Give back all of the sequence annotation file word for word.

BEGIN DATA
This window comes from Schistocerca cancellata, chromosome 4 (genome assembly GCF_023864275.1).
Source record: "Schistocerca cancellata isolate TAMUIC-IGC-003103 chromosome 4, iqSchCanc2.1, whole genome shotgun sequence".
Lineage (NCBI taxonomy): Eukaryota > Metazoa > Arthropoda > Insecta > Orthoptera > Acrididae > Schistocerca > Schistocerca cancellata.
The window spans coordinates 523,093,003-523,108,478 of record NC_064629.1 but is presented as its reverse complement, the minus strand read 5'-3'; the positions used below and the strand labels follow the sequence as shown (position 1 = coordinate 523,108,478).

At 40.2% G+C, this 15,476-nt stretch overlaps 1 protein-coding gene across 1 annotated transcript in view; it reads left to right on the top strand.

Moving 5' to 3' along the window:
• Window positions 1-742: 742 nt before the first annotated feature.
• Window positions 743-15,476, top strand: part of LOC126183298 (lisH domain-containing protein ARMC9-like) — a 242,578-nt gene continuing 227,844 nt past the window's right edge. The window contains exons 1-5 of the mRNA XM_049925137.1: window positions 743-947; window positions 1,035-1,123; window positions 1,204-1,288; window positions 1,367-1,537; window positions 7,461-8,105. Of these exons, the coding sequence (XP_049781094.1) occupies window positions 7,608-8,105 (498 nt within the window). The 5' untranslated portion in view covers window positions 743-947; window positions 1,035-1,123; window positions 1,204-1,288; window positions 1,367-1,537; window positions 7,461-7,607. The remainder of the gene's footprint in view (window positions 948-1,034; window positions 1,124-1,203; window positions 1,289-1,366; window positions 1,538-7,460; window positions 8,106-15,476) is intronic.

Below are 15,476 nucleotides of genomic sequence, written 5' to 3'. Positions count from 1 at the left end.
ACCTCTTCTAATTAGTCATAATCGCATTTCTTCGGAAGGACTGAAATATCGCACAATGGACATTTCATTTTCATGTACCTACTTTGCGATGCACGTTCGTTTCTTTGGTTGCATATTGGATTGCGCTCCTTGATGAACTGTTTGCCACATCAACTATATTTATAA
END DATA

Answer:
This window comes from Schistocerca cancellata, chromosome 4 (genome assembly GCF_023864275.1).
Source record: "Schistocerca cancellata isolate TAMUIC-IGC-003103 chromosome 4, iqSchCanc2.1, whole genome shotgun sequence".
Lineage (NCBI taxonomy): Eukaryota > Metazoa > Arthropoda > Insecta > Orthoptera > Acrididae > Schistocerca > Schistocerca cancellata.
The window spans coordinates 523,093,003-523,108,478 of record NC_064629.1 but is presented as its reverse complement, the minus strand read 5'-3'; the positions used below and the strand labels follow the sequence as shown (position 1 = coordinate 523,108,478).

At 40.2% G+C, this 15,476-nt stretch overlaps 1 protein-coding gene across 1 annotated transcript in view; it reads left to right on the top strand.

Moving 5' to 3' along the window:
• Window positions 1-742: 742 nt before the first annotated feature.
• Window positions 743-15,476, top strand: part of LOC126183298 (lisH domain-containing protein ARMC9-like) — a 242,578-nt gene continuing 227,844 nt past the window's right edge. The window contains exons 1-5 of the mRNA XM_049925137.1: window positions 743-947; window positions 1,035-1,123; window positions 1,204-1,288; window positions 1,367-1,537; window positions 7,461-8,105. Of these exons, the coding sequence (XP_049781094.1) occupies window positions 7,608-8,105 (498 nt within the window). The 5' untranslated portion in view covers window positions 743-947; window positions 1,035-1,123; window positions 1,204-1,288; window positions 1,367-1,537; window positions 7,461-7,607. The remainder of the gene's footprint in view (window positions 948-1,034; window positions 1,124-1,203; window positions 1,289-1,366; window positions 1,538-7,460; window positions 8,106-15,476) is intronic.

Below are 15,476 nucleotides of genomic sequence, written 5' to 3'. Positions count from 1 at the left end.
ACCTCTTCTAATTAGTCATAATCGCATTTCTTCGGAAGGACTGAAATATCGCACAATGGACATTTCATTTTCATGTACCTACTTTGCGATGCACGTTCGTTTCTTTGGTTGCATATTGGATTGCGCTCCTTGATGAACTGTTTGCCACATCAACTATATTTATAA